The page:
In part two of Anderson Cooper's special report, kids give honest feedback on racial and social issues.
Learn more about "Kids on Race: The Hidden Picture"
Why r we so obsessed abt race when we r such a diversified free society. No one if forced to hang-out/socialize w/anyone; but, in everyday dealings (@ work, in stores in restaurants, on the street, etc) one meets/sees, or deals with, a variety of people of different cultures, races, religions, etc. Get over it. . .
Today, I went to the park and saw my granddaughter playing with two other girls.
I took several pictures of them playing.
It is so natural – the young kids are completely "color blind" in respect to race.
We should keep them this way. How can I email/send you the pictures?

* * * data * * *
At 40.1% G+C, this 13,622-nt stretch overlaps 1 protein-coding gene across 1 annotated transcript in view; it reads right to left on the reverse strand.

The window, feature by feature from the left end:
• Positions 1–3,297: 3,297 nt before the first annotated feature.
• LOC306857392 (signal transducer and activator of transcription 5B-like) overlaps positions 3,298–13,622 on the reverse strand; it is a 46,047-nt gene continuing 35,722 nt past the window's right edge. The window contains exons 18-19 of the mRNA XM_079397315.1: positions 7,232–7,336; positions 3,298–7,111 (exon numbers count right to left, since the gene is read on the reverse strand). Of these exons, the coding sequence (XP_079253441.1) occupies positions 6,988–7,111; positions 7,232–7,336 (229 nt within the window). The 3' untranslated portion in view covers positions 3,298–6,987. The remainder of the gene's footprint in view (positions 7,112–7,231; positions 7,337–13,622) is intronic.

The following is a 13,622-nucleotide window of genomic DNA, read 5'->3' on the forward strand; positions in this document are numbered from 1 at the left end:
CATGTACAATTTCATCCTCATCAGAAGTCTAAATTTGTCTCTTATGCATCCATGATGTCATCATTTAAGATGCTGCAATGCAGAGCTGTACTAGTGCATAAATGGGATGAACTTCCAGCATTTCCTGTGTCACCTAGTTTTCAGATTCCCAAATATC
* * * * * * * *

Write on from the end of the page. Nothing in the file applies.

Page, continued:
My Women's Studies class is currently reading Hapa Girl, a memoir by May-lee Chai, about growing up in a mixed-race family. Chai's father is Chinese and her mother was white and her story takes place in South Dakota in the 1980s. I plan to show my students this report because it brings up some interesting dynamics about the way that race and sexuality are imbricated–the "race issue" becomes something different when sexuality is part of the picture. Similar to Chai's story, there is also a gendered difference: if the man is white in an inter-racial couple, people respond differently than if the woman is white. There is a lot to say about how race and sexuality operate together in our society, so I just wanted to add that to the conversation.
Anderson Cooper goes beyond the headlines to tell stories from many points of view, so you can make up your own mind about the news. Tune in weeknights at 8 and 10 ET on CNN.
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